The Execution of a Blue Ocean Strategy

Topics: Airline, Blue Ocean Strategy, Avianca Pages: 7 (2100 words) Published: October 30, 2013

The Execution of a Blue Ocean Strategy
American Military University
Professor Alex Lazo

Table of Contents
Abstract……………………………………………………………………………………………3 Value Innovation…………………………………………………………………………………..3 Reconstructing Market Boundaries (Six Path Framework)……………………………………….3 Four Actions Framework…………………………………………………………………………4 Canvas Strategy…………………………………………………………………………………...5 Three Tiers of Noncustomers……………………………………………………………………. 6 Blue Ocean Strategy Sequence……………………………………………………………………6 Hurdles of Executing Blue Ocean Strategy……………………………………………………….7 Sustainment in the Blue Ocean……………………………………………………………………8 References…………………………………………………………………………………………9

Abstract
The purpose of this paper was to create a blue ocean strategy plan, by accessing the six principles of Blue Ocean Strategy. This assessment included a thorough analysis of each principle associated with creating uncontested market space, which also consisted of all factors that need to be considered in the formulation of a Blue Ocean and how these factors impact the end results.

Body

Value innovation is based on the view that market boundaries and industry structure are not given and can be reconstructed by the actions and beliefs of industry players (Kim & Mauborgne, 2005). Value innovation is a key necessity in creating new market space and making the competition irrelevant. It establishes the difference between a firm swimming in the bloody waters of a red ocean, and a firm swimming in clear blue waters. For a firm to successfully transition it into a blue ocean they must first create a blue ocean strategy that reconstructs the market space and makes the competition irrelevant creating an uncontested market.

Over the decades we have seen a variety of changes in the practices of the airline industry. However, all these changes have been so minute that they do not require competitors within the industry and outside the industry to completely re-strategize to remain competitive. A primary focus of a blue ocean strategy is to reconstruct market boundaries (six paths framework), which requires assessing alternative industries, strategic groups within industries, the chain of buyers, complementary product and service offerings, functional and emotional appeal to buyers, and historical trends (Kim et al., 2005). The alternative industry is ground transportation, which includes personally owned vehicles, train stations, and charted buses. Individuals that make up the strategic groups focus on price or performance. Therefore, inelastic consumers value performance, which in this case are offerings, while elastic consumers focus more on price, paying less for more. In most cases commercial airlines do not have the option to separate their buyers from users. So they must tailor services to users, by ensuring maintenance is performed regularly to limit delays, and offer in-flight amenities for an enjoyable flight experience. Complementary items could include refreshments, blankets, and in-flight entertainment. Having an equal balance of both function and emotional appeal should always be the goal of a firm. Offering low prices with comfortable air travel tackles both appeals. Lastly, when brainstorming for a new strategy, a firm should always consider the past trends of the industry. It allows management to better understand and predict trends that could affect business plans in the future. This permits the firm to stay focused on the big picture. To stay focused on the big picture it is critical for a firm to determine what factors should be reduced, eliminated, raised, and created. This process refers to the four actions framework. It permits firms to focus on buyer value. Many companies often tend to focus on the competition instead of buyers, so they tend concentrate on services and products that are minimal in interest to buyers. If I were responsible for creating a blue ocean strategy for...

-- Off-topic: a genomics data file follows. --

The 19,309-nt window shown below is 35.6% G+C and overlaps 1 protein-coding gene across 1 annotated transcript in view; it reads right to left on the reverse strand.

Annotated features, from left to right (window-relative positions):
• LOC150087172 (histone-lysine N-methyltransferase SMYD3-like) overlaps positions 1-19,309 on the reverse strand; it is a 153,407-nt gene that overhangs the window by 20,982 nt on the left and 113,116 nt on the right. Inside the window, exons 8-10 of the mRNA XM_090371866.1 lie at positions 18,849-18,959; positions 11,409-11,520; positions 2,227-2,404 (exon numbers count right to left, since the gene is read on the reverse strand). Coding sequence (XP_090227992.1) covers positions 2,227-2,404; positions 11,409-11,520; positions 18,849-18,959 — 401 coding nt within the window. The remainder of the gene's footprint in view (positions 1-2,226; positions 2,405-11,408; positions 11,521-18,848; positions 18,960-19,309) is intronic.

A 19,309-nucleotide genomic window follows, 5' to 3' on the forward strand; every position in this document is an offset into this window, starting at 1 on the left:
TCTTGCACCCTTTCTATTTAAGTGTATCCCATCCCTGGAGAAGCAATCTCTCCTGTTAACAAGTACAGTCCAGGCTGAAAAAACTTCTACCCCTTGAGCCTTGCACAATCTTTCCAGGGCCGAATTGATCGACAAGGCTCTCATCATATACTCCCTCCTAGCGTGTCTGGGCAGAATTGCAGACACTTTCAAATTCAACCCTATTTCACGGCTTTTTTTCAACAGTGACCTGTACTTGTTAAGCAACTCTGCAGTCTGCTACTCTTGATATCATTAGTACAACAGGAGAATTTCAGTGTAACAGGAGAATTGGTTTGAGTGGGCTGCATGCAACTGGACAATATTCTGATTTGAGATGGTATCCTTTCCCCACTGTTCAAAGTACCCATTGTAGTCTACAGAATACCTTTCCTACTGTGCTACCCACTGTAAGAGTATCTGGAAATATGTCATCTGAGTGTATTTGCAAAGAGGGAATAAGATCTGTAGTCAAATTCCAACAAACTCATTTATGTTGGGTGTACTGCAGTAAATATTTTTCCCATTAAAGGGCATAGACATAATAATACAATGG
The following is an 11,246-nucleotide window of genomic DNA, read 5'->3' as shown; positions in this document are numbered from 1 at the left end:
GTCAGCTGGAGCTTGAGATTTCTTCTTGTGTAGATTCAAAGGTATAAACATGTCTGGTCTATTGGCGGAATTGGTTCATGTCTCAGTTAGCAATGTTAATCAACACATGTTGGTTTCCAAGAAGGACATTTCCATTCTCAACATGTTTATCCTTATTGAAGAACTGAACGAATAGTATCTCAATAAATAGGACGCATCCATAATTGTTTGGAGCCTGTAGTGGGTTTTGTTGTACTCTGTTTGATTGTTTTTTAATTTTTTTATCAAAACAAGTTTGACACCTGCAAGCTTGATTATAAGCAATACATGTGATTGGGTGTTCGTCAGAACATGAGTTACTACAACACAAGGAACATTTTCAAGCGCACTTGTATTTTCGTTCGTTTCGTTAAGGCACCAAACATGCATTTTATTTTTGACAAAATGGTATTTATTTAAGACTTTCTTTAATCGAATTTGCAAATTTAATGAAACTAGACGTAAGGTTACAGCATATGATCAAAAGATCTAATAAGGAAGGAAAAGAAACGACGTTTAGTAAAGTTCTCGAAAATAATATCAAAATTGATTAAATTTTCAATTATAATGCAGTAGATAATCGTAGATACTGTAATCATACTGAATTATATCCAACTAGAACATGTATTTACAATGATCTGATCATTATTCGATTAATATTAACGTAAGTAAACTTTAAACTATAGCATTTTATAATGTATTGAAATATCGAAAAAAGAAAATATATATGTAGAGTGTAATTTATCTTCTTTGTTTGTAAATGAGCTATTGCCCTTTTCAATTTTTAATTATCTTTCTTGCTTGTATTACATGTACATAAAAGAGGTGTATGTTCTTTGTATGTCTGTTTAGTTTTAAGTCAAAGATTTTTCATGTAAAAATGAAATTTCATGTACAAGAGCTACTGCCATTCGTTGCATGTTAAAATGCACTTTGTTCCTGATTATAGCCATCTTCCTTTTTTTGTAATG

References: Body
Value innovation is based on the view that market boundaries and industry structure are not given and can be reconstructed by the actions and beliefs of industry players (Kim & Mauborgne, 2005)
Kim, W. C., Mauborgne, R. (2005). Blue Ocean Strategy, How to create uncontested market space and make competition irrelevant. Harvard Business Press.
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